Photo by Sean Fraga
The archetypal college activist starts by taking over a building. The Yale Sustainable Food Project started similarly, but avoided the usual campus showdown, and ended with everyone sitting down to dinner instead.
In 2000, Yale undergraduates were inspired by the conviction that the toughest environmental challenges call upon us to change the way we eat and produce food. So they took over the office of the director of dining services, demanding local and organic food. They were offered beans -- literally (organic beans are cheap). This small victory motivated them to take their case to Yale President Richard C. Levin.
Levin saw the power of their idea, and raised them one: he proposed a college farm. The young idea won the support of Alice Waters, a Yale parent, and the visionary author and founder of Chez Panisse. Waters, a sort of mother at large to the sustainable food movement, added to their vision, inspiring the group to make this, as she says, a "delicious revolution." [Curator's note: I documented the impressive results of its first year in our pages, and first encountered the extremely enthusiastic group adventurously writing for us now.]
Photo by Sean Fraga
Today, the Sustainable Food Project has a small staff of five and the energy of hundreds of student volunteers and interns. We work and teach on the one-acre farm, which is the heart and soul of our Project. We advocate for sustainable food in student dining halls and develop model education programs on food, agriculture, and the environment for Yale students and the public. These efforts are the beginning of an ambitious program to change the way our country engages with food and agriculture.
I have had the honor and the challenge of working with a group of dedicated colleagues to build this project from the ground up. It's got deep roots now. My everyday work life still surprises me for the rare mix of agriculture, academics, bureaucracy, and activism that we've got going on here. There are thirty courses related to food and agriculture at Yale now; each of the dining halls serve a menu that is 40 percent local, seasonal, and sustainable; and 5 percent of the freshmen class attended a pre-orientation program on farms in the region.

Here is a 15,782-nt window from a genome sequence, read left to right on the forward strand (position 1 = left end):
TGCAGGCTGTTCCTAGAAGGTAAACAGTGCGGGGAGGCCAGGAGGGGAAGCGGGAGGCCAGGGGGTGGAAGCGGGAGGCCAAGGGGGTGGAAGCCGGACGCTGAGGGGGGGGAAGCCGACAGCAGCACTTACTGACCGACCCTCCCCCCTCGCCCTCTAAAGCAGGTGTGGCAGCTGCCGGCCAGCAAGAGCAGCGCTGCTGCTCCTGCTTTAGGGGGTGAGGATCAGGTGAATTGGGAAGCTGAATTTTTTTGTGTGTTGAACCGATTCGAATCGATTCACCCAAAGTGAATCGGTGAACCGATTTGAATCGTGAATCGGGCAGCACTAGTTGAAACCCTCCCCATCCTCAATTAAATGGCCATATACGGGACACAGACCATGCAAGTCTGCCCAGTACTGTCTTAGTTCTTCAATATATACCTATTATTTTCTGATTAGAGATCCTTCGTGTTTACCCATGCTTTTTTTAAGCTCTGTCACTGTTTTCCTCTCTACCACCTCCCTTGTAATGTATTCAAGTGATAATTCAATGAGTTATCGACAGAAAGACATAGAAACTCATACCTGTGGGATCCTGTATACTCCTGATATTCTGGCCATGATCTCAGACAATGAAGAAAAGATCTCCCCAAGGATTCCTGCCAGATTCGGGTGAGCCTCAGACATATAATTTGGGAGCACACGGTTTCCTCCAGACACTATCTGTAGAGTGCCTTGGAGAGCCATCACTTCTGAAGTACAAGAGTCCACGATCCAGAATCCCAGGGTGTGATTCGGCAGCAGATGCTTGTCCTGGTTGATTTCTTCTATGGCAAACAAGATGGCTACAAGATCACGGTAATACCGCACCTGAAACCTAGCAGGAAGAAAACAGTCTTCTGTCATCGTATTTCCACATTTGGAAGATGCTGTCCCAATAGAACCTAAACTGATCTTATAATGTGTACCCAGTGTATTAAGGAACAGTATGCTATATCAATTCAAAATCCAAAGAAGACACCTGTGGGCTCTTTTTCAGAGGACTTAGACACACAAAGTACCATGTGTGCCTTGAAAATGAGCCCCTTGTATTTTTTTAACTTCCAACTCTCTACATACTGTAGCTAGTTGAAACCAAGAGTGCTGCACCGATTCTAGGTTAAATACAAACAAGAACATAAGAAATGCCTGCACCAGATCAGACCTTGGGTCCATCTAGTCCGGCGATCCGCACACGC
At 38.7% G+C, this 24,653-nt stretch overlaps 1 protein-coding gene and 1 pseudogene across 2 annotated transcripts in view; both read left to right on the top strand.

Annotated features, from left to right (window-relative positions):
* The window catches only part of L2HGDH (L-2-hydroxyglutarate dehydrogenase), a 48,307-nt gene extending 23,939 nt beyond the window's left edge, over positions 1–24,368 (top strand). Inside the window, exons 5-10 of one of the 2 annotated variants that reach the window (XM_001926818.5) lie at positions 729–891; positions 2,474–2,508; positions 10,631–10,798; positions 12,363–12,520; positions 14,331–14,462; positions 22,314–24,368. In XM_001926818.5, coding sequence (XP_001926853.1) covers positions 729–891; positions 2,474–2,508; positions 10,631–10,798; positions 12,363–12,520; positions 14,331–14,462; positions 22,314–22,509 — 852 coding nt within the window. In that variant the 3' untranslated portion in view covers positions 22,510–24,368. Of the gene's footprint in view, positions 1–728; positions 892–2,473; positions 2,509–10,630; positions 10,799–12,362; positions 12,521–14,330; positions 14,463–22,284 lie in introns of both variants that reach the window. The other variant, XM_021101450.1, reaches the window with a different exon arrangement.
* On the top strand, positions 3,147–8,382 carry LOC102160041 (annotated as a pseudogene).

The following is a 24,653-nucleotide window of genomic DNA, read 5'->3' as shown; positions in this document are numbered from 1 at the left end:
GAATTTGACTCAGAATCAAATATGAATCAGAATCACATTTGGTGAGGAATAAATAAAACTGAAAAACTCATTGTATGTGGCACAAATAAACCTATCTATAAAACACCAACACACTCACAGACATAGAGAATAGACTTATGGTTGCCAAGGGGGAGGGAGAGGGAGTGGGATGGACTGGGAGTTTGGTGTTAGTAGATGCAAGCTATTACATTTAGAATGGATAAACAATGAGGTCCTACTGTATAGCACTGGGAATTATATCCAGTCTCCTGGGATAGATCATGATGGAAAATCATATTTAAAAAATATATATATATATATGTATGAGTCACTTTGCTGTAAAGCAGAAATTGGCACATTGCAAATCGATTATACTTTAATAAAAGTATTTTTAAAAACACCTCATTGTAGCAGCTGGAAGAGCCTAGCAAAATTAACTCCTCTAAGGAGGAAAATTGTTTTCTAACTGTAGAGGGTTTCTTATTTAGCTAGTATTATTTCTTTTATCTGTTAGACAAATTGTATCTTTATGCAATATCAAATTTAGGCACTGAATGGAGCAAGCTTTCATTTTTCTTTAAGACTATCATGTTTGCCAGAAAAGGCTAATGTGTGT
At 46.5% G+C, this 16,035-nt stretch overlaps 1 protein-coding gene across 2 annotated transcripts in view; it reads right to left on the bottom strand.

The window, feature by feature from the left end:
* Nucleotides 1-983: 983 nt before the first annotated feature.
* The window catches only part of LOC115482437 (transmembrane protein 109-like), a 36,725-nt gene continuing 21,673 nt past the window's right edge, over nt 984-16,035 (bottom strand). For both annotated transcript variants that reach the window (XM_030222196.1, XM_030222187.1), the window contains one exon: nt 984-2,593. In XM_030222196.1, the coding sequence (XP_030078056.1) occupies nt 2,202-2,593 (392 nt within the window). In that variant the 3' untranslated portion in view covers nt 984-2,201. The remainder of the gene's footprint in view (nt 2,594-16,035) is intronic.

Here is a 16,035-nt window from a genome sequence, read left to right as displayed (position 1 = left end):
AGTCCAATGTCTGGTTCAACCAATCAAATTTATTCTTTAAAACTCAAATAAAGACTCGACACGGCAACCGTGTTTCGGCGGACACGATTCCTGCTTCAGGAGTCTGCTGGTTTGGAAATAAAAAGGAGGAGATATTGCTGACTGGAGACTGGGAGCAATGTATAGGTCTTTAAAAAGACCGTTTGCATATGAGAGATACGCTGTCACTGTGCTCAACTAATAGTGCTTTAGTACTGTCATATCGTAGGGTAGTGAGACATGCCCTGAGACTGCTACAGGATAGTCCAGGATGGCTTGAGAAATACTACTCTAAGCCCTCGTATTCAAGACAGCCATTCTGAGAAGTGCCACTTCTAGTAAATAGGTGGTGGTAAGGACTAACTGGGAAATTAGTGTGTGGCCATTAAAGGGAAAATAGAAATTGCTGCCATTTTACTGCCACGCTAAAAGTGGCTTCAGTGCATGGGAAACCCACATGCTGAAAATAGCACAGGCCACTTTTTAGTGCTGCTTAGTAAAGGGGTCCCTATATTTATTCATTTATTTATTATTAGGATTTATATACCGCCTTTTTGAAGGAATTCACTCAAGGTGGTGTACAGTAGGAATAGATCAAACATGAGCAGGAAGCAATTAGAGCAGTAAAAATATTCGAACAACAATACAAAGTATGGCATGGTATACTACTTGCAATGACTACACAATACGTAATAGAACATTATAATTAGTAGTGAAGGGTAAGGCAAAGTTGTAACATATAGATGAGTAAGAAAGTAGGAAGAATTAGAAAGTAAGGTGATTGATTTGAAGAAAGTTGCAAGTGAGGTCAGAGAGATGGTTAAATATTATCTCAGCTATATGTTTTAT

I believe college students across the nation are hungry for this type of change. Our job is to give them the knowledge and the power to provide vital leadership on food, agriculture, and the environment -- and to learn from them, because so often they are pushing us to go farther.
We are a community of scholars, students, and staff -- teachers and learners -- who are driven by ideas, exploration, and action that aims to improve the world. Our medium is food and agriculture, and it seems to me that the most pressing questions of our day, from the economy, to education, to health care, and the environment, are deeply connected to what we eat and how it is produced.
Over the next few months, there will be a number of wonderful people joining me to talk about the work we do. You'll hear from my colleagues Anastatia, Hannah, and Amy Jean, whose good work and thoughtful queries regularly inspire, and from Dave Thier, a student farm intern, who knows the Sustainable Food Project and the student food movement inside and out. Our posts here will be conversational, academic, serious, hopeful, humorous, intellectual, and anecdotal.
Students across the nation head out into the world for spring break this week. In the meantime, I've challenged my class of nineteen, a small seminar exploring American agriculture and food, to tackle the first task that faces any young cook: roast a chicken.
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